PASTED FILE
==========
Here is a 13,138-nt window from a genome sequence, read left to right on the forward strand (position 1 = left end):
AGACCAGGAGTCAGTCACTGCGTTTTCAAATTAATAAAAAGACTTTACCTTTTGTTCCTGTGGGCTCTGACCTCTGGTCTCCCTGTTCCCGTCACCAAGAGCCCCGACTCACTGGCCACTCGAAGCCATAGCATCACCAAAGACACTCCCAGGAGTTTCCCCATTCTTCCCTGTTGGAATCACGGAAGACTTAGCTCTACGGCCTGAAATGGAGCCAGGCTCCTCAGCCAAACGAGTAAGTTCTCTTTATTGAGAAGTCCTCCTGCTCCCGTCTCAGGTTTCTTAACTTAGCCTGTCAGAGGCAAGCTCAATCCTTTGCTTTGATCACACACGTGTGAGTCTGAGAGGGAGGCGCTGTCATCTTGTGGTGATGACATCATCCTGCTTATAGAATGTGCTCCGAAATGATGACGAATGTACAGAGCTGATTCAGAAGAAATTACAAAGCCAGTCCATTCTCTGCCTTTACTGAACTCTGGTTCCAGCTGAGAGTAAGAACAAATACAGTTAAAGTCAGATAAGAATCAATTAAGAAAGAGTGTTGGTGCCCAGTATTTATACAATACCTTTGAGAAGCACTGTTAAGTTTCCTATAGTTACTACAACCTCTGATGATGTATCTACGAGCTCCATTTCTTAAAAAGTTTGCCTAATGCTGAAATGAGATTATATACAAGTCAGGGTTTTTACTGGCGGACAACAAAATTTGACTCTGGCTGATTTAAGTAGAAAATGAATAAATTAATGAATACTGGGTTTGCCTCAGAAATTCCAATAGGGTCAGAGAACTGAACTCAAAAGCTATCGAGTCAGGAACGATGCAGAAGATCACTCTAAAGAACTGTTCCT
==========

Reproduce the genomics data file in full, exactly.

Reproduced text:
Here is a 13,138-nt window from a genome sequence, read left to right on the forward strand (position 1 = left end):
AGACCAGGAGTCAGTCACTGCGTTTTCAAATTAATAAAAAGACTTTACCTTTTGTTCCTGTGGGCTCTGACCTCTGGTCTCCCTGTTCCCGTCACCAAGAGCCCCGACTCACTGGCCACTCGAAGCCATAGCATCACCAAAGACACTCCCAGGAGTTTCCCCATTCTTCCCTGTTGGAATCACGGAAGACTTAGCTCTACGGCCTGAAATGGAGCCAGGCTCCTCAGCCAAACGAGTAAGTTCTCTTTATTGAGAAGTCCTCCTGCTCCCGTCTCAGGTTTCTTAACTTAGCCTGTCAGAGGCAAGCTCAATCCTTTGCTTTGATCACACACGTGTGAGTCTGAGAGGGAGGCGCTGTCATCTTGTGGTGATGACATCATCCTGCTTATAGAATGTGCTCCGAAATGATGACGAATGTACAGAGCTGATTCAGAAGAAATTACAAAGCCAGTCCATTCTCTGCCTTTACTGAACTCTGGTTCCAGCTGAGAGTAAGAACAAATACAGTTAAAGTCAGATAAGAATCAATTAAGAAAGAGTGTTGGTGCCCAGTATTTATACAATACCTTTGAGAAGCACTGTTAAGTTTCCTATAGTTACTACAACCTCTGATGATGTATCTACGAGCTCCATTTCTTAAAAAGTTTGCCTAATGCTGAAATGAGATTATATACAAGTCAGGGTTTTTACTGGCGGACAACAAAATTTGACTCTGGCTGATTTAAGTAGAAAATGAATAAATTAATGAATACTGGGTTTGCCTCAGAAATTCCAATAGGGTCAGAGAACTGAACTCAAAAGCTATCGAGTCAGGAACGATGCAGAAGATCACTCTAAAGAACTGTTCCT